Netflix UK TV review: Love Season 3
Ivan Radford | On 02, Apr 2018
A romantic comedy in which neither of the leads are likeable? That was the basis of Netflix’s Love, created by Judd Apatow, Lesley Arfin and Paul Rust. It made for a surprisingly different series, one that wooed viewers with its unabashedly spiky humour and unflinching approach to its characters’ flaws. Season 2 saw some of that shine wear off, as the fun and novelty faded but the awkwardness remained intact – a victim of Apatow’s typically slow and indulgent approach. It’s only fitting, then, that the show’s third and final run should turn that bulky, sluggish pacing into its strength, as the series wraps things up in a way that’s worthy of its characters and cast.
Season 3 picks up where Season 2 left off, with our couple in love and happily deciding to turn their will-they-won’t-they relationship into a definite “they will”. Mickey (Gillian Jacobs) is sober, open about her addictions to sex, love and alcohol, while Gus (Paul Rust) is managing to support her, and her radio career, even as he starts to reach for his own dreams too. A large part of this season, then, follows each one on their own terms – the kind of diversion that felt like padding in Season 2, but now pays off because it gives both Jacobs and Rust to fill out their parts into even more rounded characters.
Rust continues to hone his put-upon nice-guy schtick with a cloying believability, inserting himself into any writers’ conversation he can on the set of kids’ TV show Witchita – and, later, shouting at his friends, as they agree to help him out in making a film that he’s written. Jacobs, meanwhile, remains superb as Mickey, whose renewed self-confidence and rising radio success is threatened by the ever-present “Dr. Greg” Colter (Brett Gelman). The sight of them colliding fully on-air is a spectacle to treasure, as he bares his petty bitterness with an amusingly ugly intensity.
With added screen-time comes not only more fleshed-out leads, but also more opportunity to explore the supporting cast, and Love’s ensemble has gotten better with every season. With Gus and Mickey essentially on good terms, romance-wise, the show’s MVP, Bertie Bauer (the hysterical Claudio O’Doherty) really gets a chance to shine, as her love life takes centre stage.
That initially takes the form of awkward hanger-on Randy (a brilliantly downbeat Mike Mitchell), who increasingly sponges off Bertie and her roommate – a romantic disappointment wonderfully summed up by his offer of a holiday home getaway to the four of them in the cringe-inducing opening episode. But come Episode 5, when Bertie is essentially the lead, a solo birthday outing leads her to start a new relationship with Chris Czajkowski (Chris Witaske), Gus’ friend, who works in a restaurant and can get her free cake. Witaske and O’Doherty have an utterly charming chemistry together, as each proves as insecure as the other – something that’s at odds with Chris’ well-built physique. Over the course of the season, we find out he wants to be a stuntman, a subplot that sounds random but ends up one of the most satisfying journeys of the whole programme.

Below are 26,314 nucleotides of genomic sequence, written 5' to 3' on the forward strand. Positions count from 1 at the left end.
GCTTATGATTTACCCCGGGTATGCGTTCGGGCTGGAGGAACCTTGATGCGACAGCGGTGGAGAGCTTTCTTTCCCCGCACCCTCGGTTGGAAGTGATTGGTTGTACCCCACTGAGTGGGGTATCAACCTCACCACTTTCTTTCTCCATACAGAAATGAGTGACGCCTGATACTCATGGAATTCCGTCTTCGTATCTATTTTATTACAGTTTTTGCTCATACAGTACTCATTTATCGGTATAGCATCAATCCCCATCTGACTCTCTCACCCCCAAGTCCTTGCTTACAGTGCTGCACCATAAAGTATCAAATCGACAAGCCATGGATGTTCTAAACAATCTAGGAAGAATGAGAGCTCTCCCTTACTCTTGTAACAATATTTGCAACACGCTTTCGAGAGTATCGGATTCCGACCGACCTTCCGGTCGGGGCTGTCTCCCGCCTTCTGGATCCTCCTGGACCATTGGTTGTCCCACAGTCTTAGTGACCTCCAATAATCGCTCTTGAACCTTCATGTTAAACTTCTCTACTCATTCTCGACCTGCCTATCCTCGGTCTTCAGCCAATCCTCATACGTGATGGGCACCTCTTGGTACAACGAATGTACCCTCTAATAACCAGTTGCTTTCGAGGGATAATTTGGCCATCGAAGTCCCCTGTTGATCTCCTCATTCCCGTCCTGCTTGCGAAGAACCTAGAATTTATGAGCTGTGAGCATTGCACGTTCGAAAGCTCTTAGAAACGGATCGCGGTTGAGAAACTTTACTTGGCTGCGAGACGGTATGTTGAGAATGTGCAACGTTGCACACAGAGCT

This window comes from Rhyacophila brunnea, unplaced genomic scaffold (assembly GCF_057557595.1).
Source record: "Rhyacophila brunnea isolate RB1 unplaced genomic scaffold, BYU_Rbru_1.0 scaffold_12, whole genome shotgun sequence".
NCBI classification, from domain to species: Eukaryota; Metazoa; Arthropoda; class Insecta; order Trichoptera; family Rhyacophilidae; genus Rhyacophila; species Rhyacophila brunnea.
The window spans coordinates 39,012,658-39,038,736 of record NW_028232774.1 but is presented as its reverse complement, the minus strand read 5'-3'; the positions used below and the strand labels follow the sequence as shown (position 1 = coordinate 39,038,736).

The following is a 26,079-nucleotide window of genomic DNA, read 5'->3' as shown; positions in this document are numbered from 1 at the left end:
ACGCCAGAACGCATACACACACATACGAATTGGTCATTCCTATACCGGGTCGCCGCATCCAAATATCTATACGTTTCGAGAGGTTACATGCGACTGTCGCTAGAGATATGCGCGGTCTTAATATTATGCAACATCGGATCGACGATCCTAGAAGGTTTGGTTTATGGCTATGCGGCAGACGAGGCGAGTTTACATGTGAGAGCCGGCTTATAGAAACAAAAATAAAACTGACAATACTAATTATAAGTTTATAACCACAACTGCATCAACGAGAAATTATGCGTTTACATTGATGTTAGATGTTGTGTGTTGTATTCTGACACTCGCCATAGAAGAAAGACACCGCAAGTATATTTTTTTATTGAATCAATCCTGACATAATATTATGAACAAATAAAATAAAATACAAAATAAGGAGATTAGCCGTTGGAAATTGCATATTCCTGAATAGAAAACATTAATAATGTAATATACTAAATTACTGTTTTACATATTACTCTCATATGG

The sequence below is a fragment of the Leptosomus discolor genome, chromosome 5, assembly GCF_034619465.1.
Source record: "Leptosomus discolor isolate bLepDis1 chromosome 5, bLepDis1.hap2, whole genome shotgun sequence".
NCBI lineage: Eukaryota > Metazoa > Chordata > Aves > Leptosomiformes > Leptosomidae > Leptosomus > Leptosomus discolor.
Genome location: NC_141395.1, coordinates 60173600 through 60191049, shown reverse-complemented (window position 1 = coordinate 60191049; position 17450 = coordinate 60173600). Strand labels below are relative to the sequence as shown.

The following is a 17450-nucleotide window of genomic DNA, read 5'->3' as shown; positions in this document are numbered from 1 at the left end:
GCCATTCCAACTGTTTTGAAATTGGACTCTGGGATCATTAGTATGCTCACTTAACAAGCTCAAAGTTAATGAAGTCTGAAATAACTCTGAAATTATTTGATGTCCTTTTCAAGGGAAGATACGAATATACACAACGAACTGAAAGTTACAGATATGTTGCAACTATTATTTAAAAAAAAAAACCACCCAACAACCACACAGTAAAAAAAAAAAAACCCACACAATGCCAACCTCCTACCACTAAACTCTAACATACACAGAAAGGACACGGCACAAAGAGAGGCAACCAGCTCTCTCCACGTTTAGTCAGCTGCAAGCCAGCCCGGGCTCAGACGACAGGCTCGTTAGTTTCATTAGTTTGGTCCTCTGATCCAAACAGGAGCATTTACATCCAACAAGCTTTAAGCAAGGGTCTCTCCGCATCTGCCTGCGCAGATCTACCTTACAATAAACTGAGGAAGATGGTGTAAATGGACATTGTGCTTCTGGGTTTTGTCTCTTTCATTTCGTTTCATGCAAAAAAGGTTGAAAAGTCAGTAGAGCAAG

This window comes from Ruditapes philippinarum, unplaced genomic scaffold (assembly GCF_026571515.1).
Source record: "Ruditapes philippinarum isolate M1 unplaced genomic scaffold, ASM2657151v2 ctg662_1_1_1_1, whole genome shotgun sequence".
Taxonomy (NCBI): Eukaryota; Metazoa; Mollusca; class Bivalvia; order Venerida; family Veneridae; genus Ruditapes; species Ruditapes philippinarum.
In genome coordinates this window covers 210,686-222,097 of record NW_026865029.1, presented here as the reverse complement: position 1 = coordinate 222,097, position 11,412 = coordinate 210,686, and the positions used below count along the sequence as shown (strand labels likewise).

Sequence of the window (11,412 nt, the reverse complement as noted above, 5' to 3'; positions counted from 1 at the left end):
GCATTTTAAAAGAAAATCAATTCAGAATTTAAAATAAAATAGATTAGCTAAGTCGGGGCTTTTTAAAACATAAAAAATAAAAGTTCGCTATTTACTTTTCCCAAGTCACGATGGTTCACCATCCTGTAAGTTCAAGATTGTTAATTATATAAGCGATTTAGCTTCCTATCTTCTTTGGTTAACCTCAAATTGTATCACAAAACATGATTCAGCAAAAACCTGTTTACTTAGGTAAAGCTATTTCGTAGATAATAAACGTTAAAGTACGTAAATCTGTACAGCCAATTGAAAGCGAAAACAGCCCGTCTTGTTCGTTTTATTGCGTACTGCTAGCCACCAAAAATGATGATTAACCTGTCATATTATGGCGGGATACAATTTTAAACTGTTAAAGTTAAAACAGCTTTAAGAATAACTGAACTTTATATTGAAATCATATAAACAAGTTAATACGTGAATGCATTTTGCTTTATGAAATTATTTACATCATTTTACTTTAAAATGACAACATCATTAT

Equally surprising is the development of Arya (Iris Apatow), who has gone from a bit-part comedy figure to a subtle character study of a teen star in the media industry. Under pressure on the set of Witchita, she gets her own romantic dilemma to contend with, something that young Apatow performs with an endearing sincerity. As for Greg, it’s only moments before his on-air ranting that we see him off-air at a failed book signing, a moment that’s played with a vulnerability that’s almost sympathetic, except for the fact that he’s so loathsome.
It’s the strength of this cast that gives Love’s third season its compelling backbone, making its 12 episodes a much smoother watch than its sophomore outing. It subtly builds the framework for these final episodes, as the series returns with renewed passion to its theme of what people are really like beneath the surface that others project. Expanding that subversive streak from its central couple to everyone in their lives, Season 3 gives us the chance to meet Gus’ family properly, as he and Mickey head to his South Dakota hometown for a wedding. That paves the way for one last revelation about Gus, as we get a bombshell about his past, one that rings true as much as it shocks.
At the same time, the introduction of Sarah, an old flame, still finds new ways to mine awkwardness out of relationships past and present, giving us fresh insight into Gus’ anxieties and penchant for self-sabotage. The result doubles down on the show’s evolution from a will-they-won’t-they comedy into a can-they-can’t-they drama, as the question remains whether Mickey and Gus are able to accept each other, baggage, warts and all. After giving them the chance to spend so much time apart, Season 3 of Love demonstrates how much better they are together, as each manages to help improve the other’s flaws. After 34 episodes of this realistic, often cynical take on romance, it’s hard to see Love wrapping their tale up with a conventional happy ending, so it’s only right that the show should conclude on a relatively open-ended, yet optimistic, note; the series could conceivably keep going for another 34 episodes and never get any closer to a tidy resolution. Sometimes, as Bertie proves, it’s best to call time and move on.
Season 1 to 3 of Love are available on Netflix UK, as part of an £9.99 monthly subscription.